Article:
[Crossref]

Y. Kurosaka, K. Hirose, A. Ito, M. Hitaka, A. Higuchi, T. Sugiyama, Y. Takiguchi, Y. Nomoto, S. Uenoyama, and T. Edamura, “Beam pattern projecting on-chip lasers at visible wavelength,” Proc. of Conference on Lasers and Electro-Optics2019, paper SM4N.2.

Tanaka, Y.

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Supplementary Material (1)

NameDescription
Supplement 1       Revised supplemental document

Data availability

Data underlying the results presented in this paper are not publicly available at this time but may be obtained from the authors upon reasonable request.

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Figures (9)

Fig. 1.
Fig. 1. Schematics of (a) a 2D projection and (b) a 3D point cloud. (c) The 2D projection is composed of plane waves, whereas (d) the 3D point cloud is composed of parabolically distorted light waves.
Fig. 2.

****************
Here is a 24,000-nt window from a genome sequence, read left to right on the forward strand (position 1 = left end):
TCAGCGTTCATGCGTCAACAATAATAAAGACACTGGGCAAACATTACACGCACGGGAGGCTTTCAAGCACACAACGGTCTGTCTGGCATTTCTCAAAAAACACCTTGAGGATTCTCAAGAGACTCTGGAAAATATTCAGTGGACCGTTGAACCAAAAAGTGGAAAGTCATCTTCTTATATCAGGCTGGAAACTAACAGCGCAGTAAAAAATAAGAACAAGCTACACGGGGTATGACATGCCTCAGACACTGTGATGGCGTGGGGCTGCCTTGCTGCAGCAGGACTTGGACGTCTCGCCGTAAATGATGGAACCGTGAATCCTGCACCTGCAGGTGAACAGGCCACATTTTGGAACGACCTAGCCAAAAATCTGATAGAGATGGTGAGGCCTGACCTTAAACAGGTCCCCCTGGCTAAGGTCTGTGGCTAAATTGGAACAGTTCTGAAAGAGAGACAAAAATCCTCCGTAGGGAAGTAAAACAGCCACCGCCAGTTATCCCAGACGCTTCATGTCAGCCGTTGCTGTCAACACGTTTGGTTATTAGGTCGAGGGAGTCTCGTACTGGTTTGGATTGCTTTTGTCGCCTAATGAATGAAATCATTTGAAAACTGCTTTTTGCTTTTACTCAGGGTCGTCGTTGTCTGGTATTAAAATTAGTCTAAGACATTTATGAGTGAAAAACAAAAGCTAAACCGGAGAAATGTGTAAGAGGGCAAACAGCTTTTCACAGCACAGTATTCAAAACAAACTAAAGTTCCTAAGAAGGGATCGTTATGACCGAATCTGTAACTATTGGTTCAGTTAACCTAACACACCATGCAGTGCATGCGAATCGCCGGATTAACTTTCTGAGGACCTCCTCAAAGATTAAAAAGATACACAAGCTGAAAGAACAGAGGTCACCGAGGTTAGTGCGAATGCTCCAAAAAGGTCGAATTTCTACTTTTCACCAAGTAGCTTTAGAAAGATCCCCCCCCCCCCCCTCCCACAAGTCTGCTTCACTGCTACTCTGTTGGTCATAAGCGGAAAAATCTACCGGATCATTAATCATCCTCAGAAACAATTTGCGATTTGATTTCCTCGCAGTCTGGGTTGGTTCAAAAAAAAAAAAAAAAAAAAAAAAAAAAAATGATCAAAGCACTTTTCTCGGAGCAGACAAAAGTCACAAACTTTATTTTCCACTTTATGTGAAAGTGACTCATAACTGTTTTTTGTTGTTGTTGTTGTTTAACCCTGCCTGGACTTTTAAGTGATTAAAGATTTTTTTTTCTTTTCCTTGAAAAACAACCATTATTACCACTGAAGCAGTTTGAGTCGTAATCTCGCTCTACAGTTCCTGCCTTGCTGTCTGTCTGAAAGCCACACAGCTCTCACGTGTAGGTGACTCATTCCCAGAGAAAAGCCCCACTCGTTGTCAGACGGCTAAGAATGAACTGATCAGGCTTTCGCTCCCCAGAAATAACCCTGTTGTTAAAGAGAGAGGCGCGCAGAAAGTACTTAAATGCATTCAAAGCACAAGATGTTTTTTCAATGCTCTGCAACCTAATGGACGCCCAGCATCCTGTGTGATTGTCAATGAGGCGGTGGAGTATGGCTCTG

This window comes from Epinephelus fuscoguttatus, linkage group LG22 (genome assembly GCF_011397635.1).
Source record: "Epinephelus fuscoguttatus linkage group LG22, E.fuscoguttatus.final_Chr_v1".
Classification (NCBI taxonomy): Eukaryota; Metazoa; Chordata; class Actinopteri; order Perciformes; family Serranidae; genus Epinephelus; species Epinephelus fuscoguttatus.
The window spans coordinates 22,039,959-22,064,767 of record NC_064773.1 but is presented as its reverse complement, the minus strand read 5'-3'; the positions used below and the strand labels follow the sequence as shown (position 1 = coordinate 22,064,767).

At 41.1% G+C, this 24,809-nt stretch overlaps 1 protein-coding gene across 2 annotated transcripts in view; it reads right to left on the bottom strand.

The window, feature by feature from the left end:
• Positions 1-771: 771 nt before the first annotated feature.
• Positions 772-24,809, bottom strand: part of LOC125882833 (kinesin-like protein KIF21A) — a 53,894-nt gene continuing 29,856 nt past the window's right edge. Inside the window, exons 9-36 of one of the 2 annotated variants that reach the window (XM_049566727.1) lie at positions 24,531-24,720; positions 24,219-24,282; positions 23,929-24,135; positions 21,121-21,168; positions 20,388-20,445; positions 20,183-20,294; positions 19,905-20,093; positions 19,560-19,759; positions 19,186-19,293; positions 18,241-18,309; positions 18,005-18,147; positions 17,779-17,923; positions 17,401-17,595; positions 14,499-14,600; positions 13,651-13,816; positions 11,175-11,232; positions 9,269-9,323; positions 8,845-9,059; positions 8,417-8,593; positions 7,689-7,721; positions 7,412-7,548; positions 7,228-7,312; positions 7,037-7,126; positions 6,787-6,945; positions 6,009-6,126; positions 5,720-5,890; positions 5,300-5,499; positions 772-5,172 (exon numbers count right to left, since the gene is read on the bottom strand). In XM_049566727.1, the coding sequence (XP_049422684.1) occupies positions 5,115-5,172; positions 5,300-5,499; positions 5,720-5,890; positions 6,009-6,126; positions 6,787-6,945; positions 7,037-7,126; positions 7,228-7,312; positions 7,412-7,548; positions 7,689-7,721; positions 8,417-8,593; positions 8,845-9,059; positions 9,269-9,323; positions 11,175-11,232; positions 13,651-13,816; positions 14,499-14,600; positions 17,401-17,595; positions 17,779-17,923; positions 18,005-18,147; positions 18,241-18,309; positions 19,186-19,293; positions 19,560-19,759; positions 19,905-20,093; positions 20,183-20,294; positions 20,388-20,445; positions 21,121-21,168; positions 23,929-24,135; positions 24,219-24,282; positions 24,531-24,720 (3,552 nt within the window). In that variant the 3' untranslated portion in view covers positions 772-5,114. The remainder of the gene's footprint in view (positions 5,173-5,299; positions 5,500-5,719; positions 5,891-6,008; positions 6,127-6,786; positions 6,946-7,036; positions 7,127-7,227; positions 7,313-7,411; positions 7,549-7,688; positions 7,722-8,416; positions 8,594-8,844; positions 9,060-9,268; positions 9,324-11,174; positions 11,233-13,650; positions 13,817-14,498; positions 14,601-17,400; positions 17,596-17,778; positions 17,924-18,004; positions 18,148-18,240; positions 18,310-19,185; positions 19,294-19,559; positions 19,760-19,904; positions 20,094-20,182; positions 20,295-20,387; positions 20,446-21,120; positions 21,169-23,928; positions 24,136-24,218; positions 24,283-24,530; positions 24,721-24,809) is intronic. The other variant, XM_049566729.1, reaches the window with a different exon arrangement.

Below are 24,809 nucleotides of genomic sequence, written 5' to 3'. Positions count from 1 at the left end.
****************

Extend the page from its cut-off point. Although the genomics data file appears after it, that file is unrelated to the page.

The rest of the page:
Fig. 2. (a) Schematic of the iPMSEL and (b) a summary of the epitaxial layer design.
Fig. 3.
Fig. 3. Structure of the phase-modulating layer. (a) Schematic of the method to shift a hole from a lattice point O. (b) Phase distribution in the near-field plane. Schematic views of the 2D PC (c) without the shift and (d) with the shift.
Fig. 4.
Fig. 4. Experimental setup for measuring focusing-beam profiles.
Fig. 5.
Fig. 5. Lasing characteristics of the iPMSEL: (a) the light-current output characteristics, (b) lasing spectrum, (c) far-field pattern, and (d) near-field pattern.
Fig. 6.
Fig. 6. Beam profiles along the propagation axis. The beam profiles near the focus are saturated because the brightness was adjusted at the near-field plane (z = 0.00 mm).